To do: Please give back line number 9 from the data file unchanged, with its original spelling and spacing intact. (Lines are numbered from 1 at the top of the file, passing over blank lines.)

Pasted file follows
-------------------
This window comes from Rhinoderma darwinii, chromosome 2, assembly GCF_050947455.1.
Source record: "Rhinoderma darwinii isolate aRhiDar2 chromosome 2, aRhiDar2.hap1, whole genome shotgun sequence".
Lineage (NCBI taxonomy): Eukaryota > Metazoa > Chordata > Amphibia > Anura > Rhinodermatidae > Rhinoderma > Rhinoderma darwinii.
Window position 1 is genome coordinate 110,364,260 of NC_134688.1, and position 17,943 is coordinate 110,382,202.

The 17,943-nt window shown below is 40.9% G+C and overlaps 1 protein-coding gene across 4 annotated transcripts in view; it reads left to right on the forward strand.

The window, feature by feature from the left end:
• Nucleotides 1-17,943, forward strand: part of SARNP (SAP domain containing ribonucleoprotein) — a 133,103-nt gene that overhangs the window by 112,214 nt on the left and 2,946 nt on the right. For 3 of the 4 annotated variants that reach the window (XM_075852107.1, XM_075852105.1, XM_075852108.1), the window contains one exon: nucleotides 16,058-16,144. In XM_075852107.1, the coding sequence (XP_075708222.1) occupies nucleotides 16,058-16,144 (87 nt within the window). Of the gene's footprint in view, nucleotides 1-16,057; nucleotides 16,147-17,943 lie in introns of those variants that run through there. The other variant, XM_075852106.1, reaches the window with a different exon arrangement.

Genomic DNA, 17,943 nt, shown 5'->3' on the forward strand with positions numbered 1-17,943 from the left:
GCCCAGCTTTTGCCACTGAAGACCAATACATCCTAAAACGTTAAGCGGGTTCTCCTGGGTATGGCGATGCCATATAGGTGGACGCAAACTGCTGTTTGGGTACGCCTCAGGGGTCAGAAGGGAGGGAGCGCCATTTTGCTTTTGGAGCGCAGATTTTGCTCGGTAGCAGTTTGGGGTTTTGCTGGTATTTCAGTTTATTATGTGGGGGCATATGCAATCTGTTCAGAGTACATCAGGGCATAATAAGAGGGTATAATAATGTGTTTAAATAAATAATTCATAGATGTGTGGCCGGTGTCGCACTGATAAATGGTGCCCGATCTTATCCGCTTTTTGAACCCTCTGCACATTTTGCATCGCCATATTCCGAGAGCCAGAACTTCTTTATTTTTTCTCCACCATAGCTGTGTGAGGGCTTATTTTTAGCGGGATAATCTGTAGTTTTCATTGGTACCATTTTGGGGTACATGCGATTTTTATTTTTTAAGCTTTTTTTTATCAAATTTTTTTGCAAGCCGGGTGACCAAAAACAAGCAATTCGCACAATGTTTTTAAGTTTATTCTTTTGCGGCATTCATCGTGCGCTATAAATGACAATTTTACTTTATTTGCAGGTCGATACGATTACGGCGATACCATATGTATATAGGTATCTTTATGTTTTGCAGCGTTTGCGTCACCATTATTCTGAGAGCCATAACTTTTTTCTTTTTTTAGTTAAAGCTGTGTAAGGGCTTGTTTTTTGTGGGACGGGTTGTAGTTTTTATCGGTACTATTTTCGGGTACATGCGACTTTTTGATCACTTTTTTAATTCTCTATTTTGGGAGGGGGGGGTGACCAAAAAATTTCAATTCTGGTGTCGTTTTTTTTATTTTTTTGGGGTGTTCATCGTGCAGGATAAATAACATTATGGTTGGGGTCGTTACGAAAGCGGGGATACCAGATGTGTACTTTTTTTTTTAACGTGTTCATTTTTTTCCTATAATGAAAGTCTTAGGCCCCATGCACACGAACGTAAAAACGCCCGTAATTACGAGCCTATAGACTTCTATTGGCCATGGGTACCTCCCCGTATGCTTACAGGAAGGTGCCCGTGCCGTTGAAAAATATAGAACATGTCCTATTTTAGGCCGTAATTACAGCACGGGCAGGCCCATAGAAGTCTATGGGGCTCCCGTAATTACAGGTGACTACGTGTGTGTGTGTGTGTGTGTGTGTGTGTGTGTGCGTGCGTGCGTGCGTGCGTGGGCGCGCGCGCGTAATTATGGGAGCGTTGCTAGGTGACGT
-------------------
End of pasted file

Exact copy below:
GCCCAGCTTTTGCCACTGAAGACCAATACATCCTAAAACGTTAAGCGGGTTCTCCTGGGTATGGCGATGCCATATAGGTGGACGCAAACTGCTGTTTGGGTACGCCTCAGGGGTCAGAAGGGAGGGAGCGCCATTTTGCTTTTGGAGCGCAGATTTTGCTCGGTAGCAGTTTGGGGTTTTGCTGGTATTTCAGTTTATTATGTGGGGGCATATGCAATCTGTTCAGAGTACATCAGGGCATAATAAGAGGGTATAATAATGTGTTTAAATAAATAATTCATAGATGTGTGGCCGGTGTCGCACTGATAAATGGTGCCCGATCTTATCCGCTTTTTGAACCCTCTGCACATTTTGCATCGCCATATTCCGAGAGCCAGAACTTCTTTATTTTTTCTCCACCATAGCTGTGTGAGGGCTTATTTTTAGCGGGATAATCTGTAGTTTTCATTGGTACCATTTTGGGGTACATGCGATTTTTATTTTTTAAGCTTTTTTTTATCAAATTTTTTTGCAAGCCGGGTGACCAAAAACAAGCAATTCGCACAATGTTTTTAAGTTTATTCTTTTGCGGCATTCATCGTGCGCTATAAATGACAATTTTACTTTATTTGCAGGTCGATACGATTACGGCGATACCATATGTATATAGGTATCTTTATGTTTTGCAGCGTTTGCGTCACCATTATTCTGAGAGCCATAACTTTTTTCTTTTTTTAGTTAAAGCTGTGTAAGGGCTTGTTTTTTGTGGGACGGGTTGTAGTTTTTATCGGTACTATTTTCGGGTACATGCGACTTTTTGATCACTTTTTTAATTCTCTATTTTGGGAGGGGGGGGTGACCAAAAAATTTCAATTCTGGTGTCGTTTTTTTTATTTTTTTGGGGTGTTCATCGTGCAGGATAAATAACATTATGGTTGGGGTCGTTACGAAAGCGGGGATACCAGATGTGTACTTTTTTTTTTAACGTGTTCATTTTTTTCCTATAATGAAAGTCTTAGGCCCCATGCACACGAACGTAAAAACGCCCGTAATTACGAGCCTATAGACTTCTATTGGCCATGGGTACCTCCCCGTATGCTTACAGGAAGGTGCCCGTGCCGTTGAAAAATATAGAACATGTCCTATTTTAGGCCGTAATTACAGCACGGGCAGGCCCATAGAAGTCTATGGGGCTCCCGTAATTACAGGTGACTACGTGTGTGTGTGTGTGTGTGTGTGTGTGTGTGTGCGTGCGTGCGTGCGTGCGTGGGCGCGCGCGCGTAATTATGGGAGCGTTGCTAGGTGACGT